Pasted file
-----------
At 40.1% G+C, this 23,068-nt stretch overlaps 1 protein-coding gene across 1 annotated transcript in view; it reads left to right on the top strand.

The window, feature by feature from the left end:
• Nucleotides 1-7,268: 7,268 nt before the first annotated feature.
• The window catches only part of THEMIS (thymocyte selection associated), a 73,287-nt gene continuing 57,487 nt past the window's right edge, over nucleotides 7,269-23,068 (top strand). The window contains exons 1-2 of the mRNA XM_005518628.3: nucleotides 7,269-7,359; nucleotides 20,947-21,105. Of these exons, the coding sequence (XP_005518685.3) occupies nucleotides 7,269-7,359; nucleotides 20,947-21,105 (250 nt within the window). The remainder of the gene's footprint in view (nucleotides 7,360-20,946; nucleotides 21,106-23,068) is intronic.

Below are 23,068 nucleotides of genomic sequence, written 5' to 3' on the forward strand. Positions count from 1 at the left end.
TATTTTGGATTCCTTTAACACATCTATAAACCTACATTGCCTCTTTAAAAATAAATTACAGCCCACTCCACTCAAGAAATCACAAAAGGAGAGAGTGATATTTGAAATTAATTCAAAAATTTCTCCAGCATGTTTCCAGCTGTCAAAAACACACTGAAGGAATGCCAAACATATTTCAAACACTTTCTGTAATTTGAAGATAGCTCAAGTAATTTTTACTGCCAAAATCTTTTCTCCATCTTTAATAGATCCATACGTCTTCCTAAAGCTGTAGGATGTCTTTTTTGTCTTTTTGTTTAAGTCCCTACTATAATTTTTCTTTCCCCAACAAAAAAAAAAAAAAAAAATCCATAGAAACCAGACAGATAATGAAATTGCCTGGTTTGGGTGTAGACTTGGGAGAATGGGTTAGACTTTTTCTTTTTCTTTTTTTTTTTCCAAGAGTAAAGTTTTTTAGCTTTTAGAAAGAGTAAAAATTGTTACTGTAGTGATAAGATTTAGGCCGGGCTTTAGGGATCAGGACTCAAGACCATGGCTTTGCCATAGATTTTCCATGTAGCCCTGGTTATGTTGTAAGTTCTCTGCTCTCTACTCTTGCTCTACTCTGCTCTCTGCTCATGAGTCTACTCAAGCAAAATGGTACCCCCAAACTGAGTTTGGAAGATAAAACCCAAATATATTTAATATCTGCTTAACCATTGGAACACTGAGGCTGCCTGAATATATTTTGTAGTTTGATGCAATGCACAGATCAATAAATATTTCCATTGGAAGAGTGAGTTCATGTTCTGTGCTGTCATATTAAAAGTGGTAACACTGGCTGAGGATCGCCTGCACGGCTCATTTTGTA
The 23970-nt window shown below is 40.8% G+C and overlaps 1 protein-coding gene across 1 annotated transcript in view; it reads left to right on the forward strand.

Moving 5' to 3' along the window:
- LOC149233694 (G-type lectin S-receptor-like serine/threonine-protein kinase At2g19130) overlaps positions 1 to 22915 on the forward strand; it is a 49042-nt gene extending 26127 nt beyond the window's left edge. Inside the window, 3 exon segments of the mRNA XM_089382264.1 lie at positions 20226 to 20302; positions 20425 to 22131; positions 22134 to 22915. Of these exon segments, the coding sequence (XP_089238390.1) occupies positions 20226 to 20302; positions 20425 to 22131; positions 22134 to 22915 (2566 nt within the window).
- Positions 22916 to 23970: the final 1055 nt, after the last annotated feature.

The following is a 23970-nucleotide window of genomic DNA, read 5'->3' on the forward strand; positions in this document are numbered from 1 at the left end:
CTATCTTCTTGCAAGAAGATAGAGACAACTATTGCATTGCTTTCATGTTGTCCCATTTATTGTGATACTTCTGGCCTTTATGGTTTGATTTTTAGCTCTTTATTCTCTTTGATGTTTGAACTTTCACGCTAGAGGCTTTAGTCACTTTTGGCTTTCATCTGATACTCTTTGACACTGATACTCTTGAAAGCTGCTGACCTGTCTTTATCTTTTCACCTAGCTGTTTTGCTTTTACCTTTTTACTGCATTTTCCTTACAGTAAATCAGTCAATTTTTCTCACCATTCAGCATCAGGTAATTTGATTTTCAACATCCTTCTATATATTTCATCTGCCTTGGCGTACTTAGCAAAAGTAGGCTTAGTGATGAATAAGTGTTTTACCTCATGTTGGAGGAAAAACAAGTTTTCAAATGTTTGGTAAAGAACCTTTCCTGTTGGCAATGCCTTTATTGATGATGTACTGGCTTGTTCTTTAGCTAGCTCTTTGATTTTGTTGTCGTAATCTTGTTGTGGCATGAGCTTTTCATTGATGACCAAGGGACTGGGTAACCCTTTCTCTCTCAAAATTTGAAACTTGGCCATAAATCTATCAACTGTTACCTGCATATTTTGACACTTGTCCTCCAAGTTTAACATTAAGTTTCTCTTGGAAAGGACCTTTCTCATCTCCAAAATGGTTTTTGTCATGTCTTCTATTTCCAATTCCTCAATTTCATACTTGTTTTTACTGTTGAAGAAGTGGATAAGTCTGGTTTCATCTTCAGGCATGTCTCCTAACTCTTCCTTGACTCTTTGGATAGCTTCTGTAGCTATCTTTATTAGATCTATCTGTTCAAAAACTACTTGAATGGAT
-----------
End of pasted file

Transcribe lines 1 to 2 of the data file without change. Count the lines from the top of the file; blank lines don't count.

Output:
At 40.1% G+C, this 23,068-nt stretch overlaps 1 protein-coding gene across 1 annotated transcript in view; it reads left to right on the top strand.

The window, feature by feature from the left end: